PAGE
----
The hardcoat anodizing itself is between .0005" and 0.0025" thick with precision control of the final result. The goal with refinishing this frame was to match the dimensions of a brand-new P229 used for reference, and also taking into account the final finishing step which has not yet been completed. I will show and discuss that more when it is done within the next week or two.

Fundamental tolerance in a P228/P229 frame is relatively loose compared to a lot of the precision machining that I am used to, the few critically close dimensions are seen parts like the various hammer contact surfaces and sear, barrel feed ramp and locking areas.

There are very few points in the frame that have what I would consider close tolerances that would be affected by the dimensional changes of a surface finish; if you think about it, those few areas are around the locking insert (tight is normal), the takedown lever hole, the firing pin hole, the hammer pin, and the sear pin. Even the area where the sear, safety lever, and ejector resides is fairly loose (you can wiggle the ejector with your finger). SIG frame rails have a surprising amount of looseness which can be experienced as the typical rattle when the pistol is shaken (which is fine because it's not critical for accuracy, barrel is held by other means).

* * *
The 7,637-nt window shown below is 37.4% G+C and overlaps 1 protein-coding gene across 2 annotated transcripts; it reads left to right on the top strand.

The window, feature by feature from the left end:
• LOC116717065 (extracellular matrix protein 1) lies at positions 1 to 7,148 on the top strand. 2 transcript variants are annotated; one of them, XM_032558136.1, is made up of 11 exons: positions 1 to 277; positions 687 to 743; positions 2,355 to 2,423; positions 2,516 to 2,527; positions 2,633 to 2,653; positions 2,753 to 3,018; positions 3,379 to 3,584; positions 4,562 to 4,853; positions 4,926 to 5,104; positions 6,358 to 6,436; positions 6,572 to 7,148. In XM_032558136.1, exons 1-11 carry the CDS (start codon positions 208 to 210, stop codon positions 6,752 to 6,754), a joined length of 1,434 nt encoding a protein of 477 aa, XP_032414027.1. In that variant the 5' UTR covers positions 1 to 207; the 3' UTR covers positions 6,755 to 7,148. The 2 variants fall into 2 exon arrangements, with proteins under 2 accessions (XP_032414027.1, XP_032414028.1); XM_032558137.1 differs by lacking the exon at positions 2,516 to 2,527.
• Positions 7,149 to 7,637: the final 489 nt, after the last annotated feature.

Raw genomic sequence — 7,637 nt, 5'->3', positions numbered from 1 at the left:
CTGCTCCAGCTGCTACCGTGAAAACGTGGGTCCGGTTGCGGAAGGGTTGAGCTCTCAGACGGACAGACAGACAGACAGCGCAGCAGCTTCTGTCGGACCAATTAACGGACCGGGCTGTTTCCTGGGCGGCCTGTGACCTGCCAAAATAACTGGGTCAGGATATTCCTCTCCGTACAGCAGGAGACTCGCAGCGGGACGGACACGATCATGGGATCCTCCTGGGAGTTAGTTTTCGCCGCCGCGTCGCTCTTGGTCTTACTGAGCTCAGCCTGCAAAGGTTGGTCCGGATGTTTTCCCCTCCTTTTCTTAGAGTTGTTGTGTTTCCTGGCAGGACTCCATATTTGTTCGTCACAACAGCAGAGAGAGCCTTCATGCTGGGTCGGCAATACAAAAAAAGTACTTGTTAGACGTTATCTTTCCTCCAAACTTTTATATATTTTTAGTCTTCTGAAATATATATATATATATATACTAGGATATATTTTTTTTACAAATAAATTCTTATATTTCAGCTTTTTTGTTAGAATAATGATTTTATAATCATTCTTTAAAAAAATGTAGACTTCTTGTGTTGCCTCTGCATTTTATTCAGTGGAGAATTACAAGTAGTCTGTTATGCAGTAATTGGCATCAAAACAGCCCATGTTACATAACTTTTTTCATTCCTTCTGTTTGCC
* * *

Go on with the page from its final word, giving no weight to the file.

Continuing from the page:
I would imagine that SIG does not offer complete re-anodizing due to the effort involved and the labor-intensive nature of the critical control. It's simply not feasible, especially that most frames that are at that point are likely not worth much due to their condition. That's my speculation only, of course.

Your suggestion of addressing the cosmetics of dings and scrapes while leaving the anodizing in place is quite valid, if one were to continue to refinishing process by the methods you suggested of cerakote or other topical coating. Topical coatings are easy and fine for most intended results, but not to my personal taste. I'm not looking to "bondo and spray" this frame like a used car with a ding in the fender; this is a proper restoration with techniques and finishes to exceed factory spec.